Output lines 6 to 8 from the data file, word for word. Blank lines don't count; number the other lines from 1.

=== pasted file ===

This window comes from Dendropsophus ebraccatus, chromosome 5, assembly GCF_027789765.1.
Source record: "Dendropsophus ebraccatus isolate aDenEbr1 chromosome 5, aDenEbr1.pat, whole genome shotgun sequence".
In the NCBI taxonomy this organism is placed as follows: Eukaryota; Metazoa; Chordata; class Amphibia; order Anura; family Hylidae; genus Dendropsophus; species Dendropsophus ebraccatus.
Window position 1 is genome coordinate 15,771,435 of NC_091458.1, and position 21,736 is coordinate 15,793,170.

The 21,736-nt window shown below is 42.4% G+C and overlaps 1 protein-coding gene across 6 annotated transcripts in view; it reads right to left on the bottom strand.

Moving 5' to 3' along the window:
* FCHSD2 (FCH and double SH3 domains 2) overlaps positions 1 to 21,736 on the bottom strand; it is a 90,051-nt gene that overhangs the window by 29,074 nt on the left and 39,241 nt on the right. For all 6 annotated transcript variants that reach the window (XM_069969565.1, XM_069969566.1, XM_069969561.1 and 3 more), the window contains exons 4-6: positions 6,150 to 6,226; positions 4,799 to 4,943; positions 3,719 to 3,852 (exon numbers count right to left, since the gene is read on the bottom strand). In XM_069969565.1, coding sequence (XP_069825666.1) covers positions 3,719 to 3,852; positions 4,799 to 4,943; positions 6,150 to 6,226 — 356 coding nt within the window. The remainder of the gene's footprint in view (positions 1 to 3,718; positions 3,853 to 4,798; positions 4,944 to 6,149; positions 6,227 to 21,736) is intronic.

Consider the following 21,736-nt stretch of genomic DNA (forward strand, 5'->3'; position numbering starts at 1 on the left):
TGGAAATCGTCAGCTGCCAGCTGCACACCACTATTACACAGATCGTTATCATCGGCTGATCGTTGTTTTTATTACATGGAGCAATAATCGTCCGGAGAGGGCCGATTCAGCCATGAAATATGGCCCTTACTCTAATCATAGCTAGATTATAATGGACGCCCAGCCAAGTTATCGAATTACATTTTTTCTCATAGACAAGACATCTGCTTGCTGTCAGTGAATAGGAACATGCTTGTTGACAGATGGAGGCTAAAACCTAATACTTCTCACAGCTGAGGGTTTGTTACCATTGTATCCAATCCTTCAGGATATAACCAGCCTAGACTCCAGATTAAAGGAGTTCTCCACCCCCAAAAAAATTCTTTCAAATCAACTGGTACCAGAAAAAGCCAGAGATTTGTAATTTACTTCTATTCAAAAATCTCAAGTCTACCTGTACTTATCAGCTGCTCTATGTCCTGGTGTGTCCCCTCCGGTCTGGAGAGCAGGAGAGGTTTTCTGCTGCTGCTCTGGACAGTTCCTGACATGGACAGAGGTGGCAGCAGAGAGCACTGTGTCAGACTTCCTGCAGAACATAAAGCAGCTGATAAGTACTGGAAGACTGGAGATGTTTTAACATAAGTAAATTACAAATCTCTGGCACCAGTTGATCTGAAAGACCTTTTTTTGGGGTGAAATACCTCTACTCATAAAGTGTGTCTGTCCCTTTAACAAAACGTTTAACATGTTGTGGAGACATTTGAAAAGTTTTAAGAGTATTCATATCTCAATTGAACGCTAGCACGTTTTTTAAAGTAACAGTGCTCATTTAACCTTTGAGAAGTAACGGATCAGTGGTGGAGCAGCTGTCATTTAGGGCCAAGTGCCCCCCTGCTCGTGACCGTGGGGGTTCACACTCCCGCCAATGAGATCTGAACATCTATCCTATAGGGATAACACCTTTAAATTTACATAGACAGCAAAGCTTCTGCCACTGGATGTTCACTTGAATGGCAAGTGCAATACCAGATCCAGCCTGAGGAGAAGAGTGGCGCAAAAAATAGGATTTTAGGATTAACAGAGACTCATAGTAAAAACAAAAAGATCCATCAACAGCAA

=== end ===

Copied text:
Moving 5' to 3' along the window:
* FCHSD2 (FCH and double SH3 domains 2) overlaps positions 1 to 21,736 on the bottom strand; it is a 90,051-nt gene that overhangs the window by 29,074 nt on the left and 39,241 nt on the right. For all 6 annotated transcript variants that reach the window (XM_069969565.1, XM_069969566.1, XM_069969561.1 and 3 more), the window contains exons 4-6: positions 6,150 to 6,226; positions 4,799 to 4,943; positions 3,719 to 3,852 (exon numbers count right to left, since the gene is read on the bottom strand). In XM_069969565.1, coding sequence (XP_069825666.1) covers positions 3,719 to 3,852; positions 4,799 to 4,943; positions 6,150 to 6,226 — 356 coding nt within the window. The remainder of the gene's footprint in view (positions 1 to 3,718; positions 3,853 to 4,798; positions 4,944 to 6,149; positions 6,227 to 21,736) is intronic.

Consider the following 21,736-nt stretch of genomic DNA (forward strand, 5'->3'; position numbering starts at 1 on the left):